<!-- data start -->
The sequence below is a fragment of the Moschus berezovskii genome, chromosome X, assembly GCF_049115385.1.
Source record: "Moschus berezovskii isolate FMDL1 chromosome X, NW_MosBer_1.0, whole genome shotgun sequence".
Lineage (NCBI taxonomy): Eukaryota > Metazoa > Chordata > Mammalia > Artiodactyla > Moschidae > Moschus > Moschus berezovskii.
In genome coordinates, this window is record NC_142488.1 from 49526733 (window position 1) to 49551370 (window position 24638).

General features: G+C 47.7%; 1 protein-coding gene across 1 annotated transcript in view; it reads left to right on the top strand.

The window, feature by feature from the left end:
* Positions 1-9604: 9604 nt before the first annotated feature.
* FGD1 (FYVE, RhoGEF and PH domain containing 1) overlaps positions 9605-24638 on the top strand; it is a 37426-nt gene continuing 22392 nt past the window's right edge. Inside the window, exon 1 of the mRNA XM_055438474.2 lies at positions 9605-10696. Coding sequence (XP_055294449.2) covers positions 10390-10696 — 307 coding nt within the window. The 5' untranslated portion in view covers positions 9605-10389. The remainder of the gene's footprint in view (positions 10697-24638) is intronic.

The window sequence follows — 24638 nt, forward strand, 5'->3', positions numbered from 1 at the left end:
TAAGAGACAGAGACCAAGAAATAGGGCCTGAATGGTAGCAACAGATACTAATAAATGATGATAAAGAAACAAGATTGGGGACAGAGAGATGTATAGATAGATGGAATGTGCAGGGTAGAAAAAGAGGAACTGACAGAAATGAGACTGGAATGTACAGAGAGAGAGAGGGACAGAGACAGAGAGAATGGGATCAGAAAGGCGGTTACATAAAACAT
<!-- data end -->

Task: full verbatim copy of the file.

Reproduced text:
The sequence below is a fragment of the Moschus berezovskii genome, chromosome X, assembly GCF_049115385.1.
Source record: "Moschus berezovskii isolate FMDL1 chromosome X, NW_MosBer_1.0, whole genome shotgun sequence".
Lineage (NCBI taxonomy): Eukaryota > Metazoa > Chordata > Mammalia > Artiodactyla > Moschidae > Moschus > Moschus berezovskii.
In genome coordinates, this window is record NC_142488.1 from 49526733 (window position 1) to 49551370 (window position 24638).

General features: G+C 47.7%; 1 protein-coding gene across 1 annotated transcript in view; it reads left to right on the top strand.

The window, feature by feature from the left end:
* Positions 1-9604: 9604 nt before the first annotated feature.
* FGD1 (FYVE, RhoGEF and PH domain containing 1) overlaps positions 9605-24638 on the top strand; it is a 37426-nt gene continuing 22392 nt past the window's right edge. Inside the window, exon 1 of the mRNA XM_055438474.2 lies at positions 9605-10696. Coding sequence (XP_055294449.2) covers positions 10390-10696 — 307 coding nt within the window. The 5' untranslated portion in view covers positions 9605-10389. The remainder of the gene's footprint in view (positions 10697-24638) is intronic.

The window sequence follows — 24638 nt, forward strand, 5'->3', positions numbered from 1 at the left end:
TAAGAGACAGAGACCAAGAAATAGGGCCTGAATGGTAGCAACAGATACTAATAAATGATGATAAAGAAACAAGATTGGGGACAGAGAGATGTATAGATAGATGGAATGTGCAGGGTAGAAAAAGAGGAACTGACAGAAATGAGACTGGAATGTACAGAGAGAGAGAGGGACAGAGACAGAGAGAATGGGATCAGAAAGGCGGTTACATAAAACAT